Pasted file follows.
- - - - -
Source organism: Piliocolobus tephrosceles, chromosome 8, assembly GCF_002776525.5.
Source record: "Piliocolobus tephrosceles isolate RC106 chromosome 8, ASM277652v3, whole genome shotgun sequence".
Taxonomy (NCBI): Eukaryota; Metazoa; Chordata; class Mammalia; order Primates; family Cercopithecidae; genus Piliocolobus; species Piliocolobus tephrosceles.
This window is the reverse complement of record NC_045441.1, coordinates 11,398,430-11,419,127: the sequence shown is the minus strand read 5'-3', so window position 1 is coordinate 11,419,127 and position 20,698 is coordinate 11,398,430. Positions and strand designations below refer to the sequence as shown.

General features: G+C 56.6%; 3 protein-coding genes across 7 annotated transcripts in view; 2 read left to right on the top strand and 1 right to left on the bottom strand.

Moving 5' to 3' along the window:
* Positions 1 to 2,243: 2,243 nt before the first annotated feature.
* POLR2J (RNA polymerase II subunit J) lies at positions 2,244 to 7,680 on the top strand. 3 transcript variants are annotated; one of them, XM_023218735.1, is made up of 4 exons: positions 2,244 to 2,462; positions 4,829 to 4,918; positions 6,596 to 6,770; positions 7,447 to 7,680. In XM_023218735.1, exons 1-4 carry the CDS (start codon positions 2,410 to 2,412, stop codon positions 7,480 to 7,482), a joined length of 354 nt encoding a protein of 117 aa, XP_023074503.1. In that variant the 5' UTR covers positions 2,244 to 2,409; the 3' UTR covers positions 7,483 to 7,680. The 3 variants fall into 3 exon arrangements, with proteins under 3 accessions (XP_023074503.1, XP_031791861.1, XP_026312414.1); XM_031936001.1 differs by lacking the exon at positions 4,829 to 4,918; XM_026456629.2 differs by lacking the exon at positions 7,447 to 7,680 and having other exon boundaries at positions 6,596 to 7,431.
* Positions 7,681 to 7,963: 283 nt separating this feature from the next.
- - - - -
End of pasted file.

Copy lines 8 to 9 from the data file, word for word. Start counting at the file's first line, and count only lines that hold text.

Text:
* POLR2J (RNA polymerase II subunit J) lies at positions 2,244 to 7,680 on the top strand. 3 transcript variants are annotated; one of them, XM_023218735.1, is made up of 4 exons: positions 2,244 to 2,462; positions 4,829 to 4,918; positions 6,596 to 6,770; positions 7,447 to 7,680. In XM_023218735.1, exons 1-4 carry the CDS (start codon positions 2,410 to 2,412, stop codon positions 7,480 to 7,482), a joined length of 354 nt encoding a protein of 117 aa, XP_023074503.1. In that variant the 5' UTR covers positions 2,244 to 2,409; the 3' UTR covers positions 7,483 to 7,680. The 3 variants fall into 3 exon arrangements, with proteins under 3 accessions (XP_023074503.1, XP_031791861.1, XP_026312414.1); XM_031936001.1 differs by lacking the exon at positions 4,829 to 4,918; XM_026456629.2 differs by lacking the exon at positions 7,447 to 7,680 and having other exon boundaries at positions 6,596 to 7,431.
* Positions 7,681 to 7,963: 283 nt separating this feature from the next.